Shouldn’t “The Woman in Black” send chills through you? I thought that’s what this theatrical ghost story was all about, like the best of those told ’round the old campfire. The play is certainly billed as a scare show, its apparent attraction in London. “The Woman in Black” has been playing there since 1989, topped in endurance only by “The Mousetrap.”
I never saw it until the other night at Act II Playhouse in Ambler, where I found James J. Christy’s production to be a little sleepy in the first act and a lot forced in the second. Christy moves his characters around the intimate theater with all the requisite scare tactics: the howls and screams and stomping horses of Christopher Colucci’s sound design and the flashes of James Leitner’s lighting.
So you get all the trite but not the fright, because the production’s effects are too unfocused to instill fear. The scares here are hard to locate largely because the sudden bright lighting comes from all over – you don’t know where to look. This also happens when Christy sends his characters to deliver sometimes fear-provoking lines along the side-aisles of the theater, and it’s hard to immediately place the actors. I would’ve turned on my GPS, but you know about cell phones in the theater.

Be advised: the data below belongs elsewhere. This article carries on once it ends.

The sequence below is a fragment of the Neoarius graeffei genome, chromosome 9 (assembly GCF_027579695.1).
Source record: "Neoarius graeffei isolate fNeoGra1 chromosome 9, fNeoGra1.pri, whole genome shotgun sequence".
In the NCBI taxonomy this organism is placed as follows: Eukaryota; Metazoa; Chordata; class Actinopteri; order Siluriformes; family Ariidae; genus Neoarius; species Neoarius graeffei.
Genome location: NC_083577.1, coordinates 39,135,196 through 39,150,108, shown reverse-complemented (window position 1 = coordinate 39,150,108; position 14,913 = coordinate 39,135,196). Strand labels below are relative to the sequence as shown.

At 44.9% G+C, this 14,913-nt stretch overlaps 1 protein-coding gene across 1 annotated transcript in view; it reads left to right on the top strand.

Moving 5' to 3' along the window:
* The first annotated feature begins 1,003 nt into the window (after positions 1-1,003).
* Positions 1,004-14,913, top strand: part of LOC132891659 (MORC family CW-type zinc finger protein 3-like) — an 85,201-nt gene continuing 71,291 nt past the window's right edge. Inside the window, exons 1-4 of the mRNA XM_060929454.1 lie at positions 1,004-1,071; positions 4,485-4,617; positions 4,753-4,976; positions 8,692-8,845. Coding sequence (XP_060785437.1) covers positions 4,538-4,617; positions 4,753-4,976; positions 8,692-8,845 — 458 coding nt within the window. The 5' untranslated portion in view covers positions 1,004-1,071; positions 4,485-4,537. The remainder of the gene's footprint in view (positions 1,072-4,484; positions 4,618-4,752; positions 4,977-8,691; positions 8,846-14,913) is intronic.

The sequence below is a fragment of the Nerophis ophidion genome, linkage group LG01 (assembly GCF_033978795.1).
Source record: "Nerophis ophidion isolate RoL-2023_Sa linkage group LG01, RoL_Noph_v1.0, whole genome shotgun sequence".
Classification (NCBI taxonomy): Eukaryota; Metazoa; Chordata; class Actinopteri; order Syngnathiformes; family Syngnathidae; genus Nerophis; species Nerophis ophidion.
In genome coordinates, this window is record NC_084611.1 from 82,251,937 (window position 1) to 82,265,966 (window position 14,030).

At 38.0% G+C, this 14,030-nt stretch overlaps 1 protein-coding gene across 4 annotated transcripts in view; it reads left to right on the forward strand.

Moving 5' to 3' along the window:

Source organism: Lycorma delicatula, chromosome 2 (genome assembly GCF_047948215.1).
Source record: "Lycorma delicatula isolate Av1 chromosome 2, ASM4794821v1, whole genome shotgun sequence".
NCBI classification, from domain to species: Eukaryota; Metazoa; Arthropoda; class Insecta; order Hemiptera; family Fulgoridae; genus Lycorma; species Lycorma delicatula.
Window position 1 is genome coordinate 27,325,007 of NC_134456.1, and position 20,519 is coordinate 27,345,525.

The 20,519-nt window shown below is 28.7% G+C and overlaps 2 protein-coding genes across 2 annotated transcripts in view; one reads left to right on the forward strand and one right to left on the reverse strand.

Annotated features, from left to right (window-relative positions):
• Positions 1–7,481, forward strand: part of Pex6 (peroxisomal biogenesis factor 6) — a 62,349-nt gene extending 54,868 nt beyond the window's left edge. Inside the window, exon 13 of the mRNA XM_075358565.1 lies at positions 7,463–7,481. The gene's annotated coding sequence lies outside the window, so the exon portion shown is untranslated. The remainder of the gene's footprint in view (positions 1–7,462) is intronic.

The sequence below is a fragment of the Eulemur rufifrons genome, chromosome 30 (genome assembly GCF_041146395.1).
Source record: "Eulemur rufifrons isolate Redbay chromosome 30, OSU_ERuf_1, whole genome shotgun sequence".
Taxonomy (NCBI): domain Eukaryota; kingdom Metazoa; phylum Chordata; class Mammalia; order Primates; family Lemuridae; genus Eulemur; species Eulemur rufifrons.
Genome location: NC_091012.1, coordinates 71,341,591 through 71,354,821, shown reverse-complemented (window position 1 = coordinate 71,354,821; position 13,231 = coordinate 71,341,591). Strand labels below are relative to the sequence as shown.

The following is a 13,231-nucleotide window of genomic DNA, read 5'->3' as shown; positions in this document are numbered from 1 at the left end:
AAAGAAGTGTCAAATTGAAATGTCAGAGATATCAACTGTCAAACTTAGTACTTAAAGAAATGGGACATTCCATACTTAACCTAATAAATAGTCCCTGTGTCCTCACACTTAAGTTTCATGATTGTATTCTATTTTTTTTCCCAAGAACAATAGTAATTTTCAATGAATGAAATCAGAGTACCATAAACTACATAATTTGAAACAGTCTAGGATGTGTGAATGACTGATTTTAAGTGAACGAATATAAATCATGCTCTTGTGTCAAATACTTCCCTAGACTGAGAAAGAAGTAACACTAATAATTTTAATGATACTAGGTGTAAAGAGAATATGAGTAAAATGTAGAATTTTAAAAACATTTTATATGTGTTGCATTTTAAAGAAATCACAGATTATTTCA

In one ham-handed instance, when we’re supposed to be turning to witness a spoken encounter at one side of the auditorium, the dim light on stage is just enough to show people preparing the furniture for an oncoming scare scene; why turn at all when that’s the more active proceeding?
So I found the scary part of this play wanting. The performance part wants for nothing, with veteran actor Dan Kern as the man who needs to tell the story of a terrible incident in his life and Jered McLenigan as the actor he hires to help shape a planned presentation of this information. That’s a skimpy set-up, as in most ghost stories I’ve ever heard; in this case, the man is planning the presentation of his horror for friends and relatives in the hope that the story will be exorcised from his psyche.
The play’s conceit has the man unable to tell the tale forcefully. So the actor tells it for him as the man plays all the peripheral roles. Kern and McLenigan are excellent as they negotiate all the starts and fits that come with the ghost-story genre. They pull it off with five different British Isles accents, all well delivered under the supervision of dialect coach Hazel Bowers. The accents are perhaps the most impressive part of the evening. The production’s power to create a scare should be._“The Woman in Black” runs through Nov. 24 at Act II Playhouse, 56 E. Butler Ave., Ambler. 215-654-0200 or www.act2.org.